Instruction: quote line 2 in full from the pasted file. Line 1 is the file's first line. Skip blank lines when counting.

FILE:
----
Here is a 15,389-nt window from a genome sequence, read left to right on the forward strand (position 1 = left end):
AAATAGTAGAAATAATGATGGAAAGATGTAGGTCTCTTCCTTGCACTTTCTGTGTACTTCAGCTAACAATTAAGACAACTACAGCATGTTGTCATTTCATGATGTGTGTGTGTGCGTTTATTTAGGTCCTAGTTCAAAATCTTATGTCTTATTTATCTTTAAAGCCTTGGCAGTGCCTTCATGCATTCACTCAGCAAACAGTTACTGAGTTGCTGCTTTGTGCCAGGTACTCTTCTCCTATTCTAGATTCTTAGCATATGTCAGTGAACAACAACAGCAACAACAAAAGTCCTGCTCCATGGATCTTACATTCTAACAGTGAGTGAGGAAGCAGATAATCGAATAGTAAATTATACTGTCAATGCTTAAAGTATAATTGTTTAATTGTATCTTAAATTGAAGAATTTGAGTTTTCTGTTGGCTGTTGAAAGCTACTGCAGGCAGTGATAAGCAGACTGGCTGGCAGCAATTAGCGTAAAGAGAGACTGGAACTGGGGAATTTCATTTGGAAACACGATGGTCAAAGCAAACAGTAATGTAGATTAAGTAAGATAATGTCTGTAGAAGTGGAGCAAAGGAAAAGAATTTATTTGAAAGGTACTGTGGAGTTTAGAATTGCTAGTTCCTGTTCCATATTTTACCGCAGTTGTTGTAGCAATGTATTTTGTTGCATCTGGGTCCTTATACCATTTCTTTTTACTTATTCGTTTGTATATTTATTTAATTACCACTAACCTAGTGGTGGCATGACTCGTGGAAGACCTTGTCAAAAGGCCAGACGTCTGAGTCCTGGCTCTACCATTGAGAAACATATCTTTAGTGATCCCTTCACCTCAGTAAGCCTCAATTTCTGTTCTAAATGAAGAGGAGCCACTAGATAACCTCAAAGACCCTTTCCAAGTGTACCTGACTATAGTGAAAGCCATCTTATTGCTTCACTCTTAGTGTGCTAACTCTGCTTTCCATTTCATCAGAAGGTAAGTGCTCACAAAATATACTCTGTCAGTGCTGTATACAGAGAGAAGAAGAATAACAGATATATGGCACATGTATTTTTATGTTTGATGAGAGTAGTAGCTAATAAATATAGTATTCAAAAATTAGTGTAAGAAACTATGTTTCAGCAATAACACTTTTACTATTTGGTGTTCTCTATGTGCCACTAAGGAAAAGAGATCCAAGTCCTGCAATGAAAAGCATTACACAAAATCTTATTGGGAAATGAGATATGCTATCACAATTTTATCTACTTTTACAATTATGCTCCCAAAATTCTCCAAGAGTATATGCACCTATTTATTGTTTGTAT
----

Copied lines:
AAATAGTAGAAATAATGATGGAAAGATGTAGGTCTCTTCCTTGCACTTTCTGTGTACTTCAGCTAACAATTAAGACAACTACAGCATGTTGTCATTTCATGATGTGTGTGTGTGCGTTTATTTAGGTCCTAGTTCAAAATCTTATGTCTTATTTATCTTTAAAGCCTTGGCAGTGCCTTCATGCATTCACTCAGCAAACAGTTACTGAGTTGCTGCTTTGTGCCAGGTACTCTTCTCCTATTCTAGATTCTTAGCATATGTCAGTGAACAACAACAGCAACAACAAAAGTCCTGCTCCATGGATCTTACATTCTAACAGTGAGTGAGGAAGCAGATAATCGAATAGTAAATTATACTGTCAATGCTTAAAGTATAATTGTTTAATTGTATCTTAAATTGAAGAATTTGAGTTTTCTGTTGGCTGTTGAAAGCTACTGCAGGCAGTGATAAGCAGACTGGCTGGCAGCAATTAGCGTAAAGAGAGACTGGAACTGGGGAATTTCATTTGGAAACACGATGGTCAAAGCAAACAGTAATGTAGATTAAGTAAGATAATGTCTGTAGAAGTGGAGCAAAGGAAAAGAATTTATTTGAAAGGTACTGTGGAGTTTAGAATTGCTAGTTCCTGTTCCATATTTTACCGCAGTTGTTGTAGCAATGTATTTTGTTGCATCTGGGTCCTTATACCATTTCTTTTTACTTATTCGTTTGTATATTTATTTAATTACCACTAACCTAGTGGTGGCATGACTCGTGGAAGACCTTGTCAAAAGGCCAGACGTCTGAGTCCTGGCTCTACCATTGAGAAACATATCTTTAGTGATCCCTTCACCTCAGTAAGCCTCAATTTCTGTTCTAAATGAAGAGGAGCCACTAGATAACCTCAAAGACCCTTTCCAAGTGTACCTGACTATAGTGAAAGCCATCTTATTGCTTCACTCTTAGTGTGCTAACTCTGCTTTCCATTTCATCAGAAGGTAAGTGCTCACAAAATATACTCTGTCAGTGCTGTATACAGAGAGAAGAAGAATAACAGATATATGGCACATGTATTTTTATGTTTGATGAGAGTAGTAGCTAATAAATATAGTATTCAAAAATTAGTGTAAGAAACTATGTTTCAGCAATAACACTTTTACTATTTGGTGTTCTCTATGTGCCACTAAGGAAAAGAGATCCAAGTCCTGCAATGAAAAGCATTACACAAAATCTTATTGGGAAATGAGATATGCTATCACAATTTTATCTACTTTTACAATTATGCTCCCAAAATTCTCCAAGAGTATATGCACCTATTTATTGTTTGTAT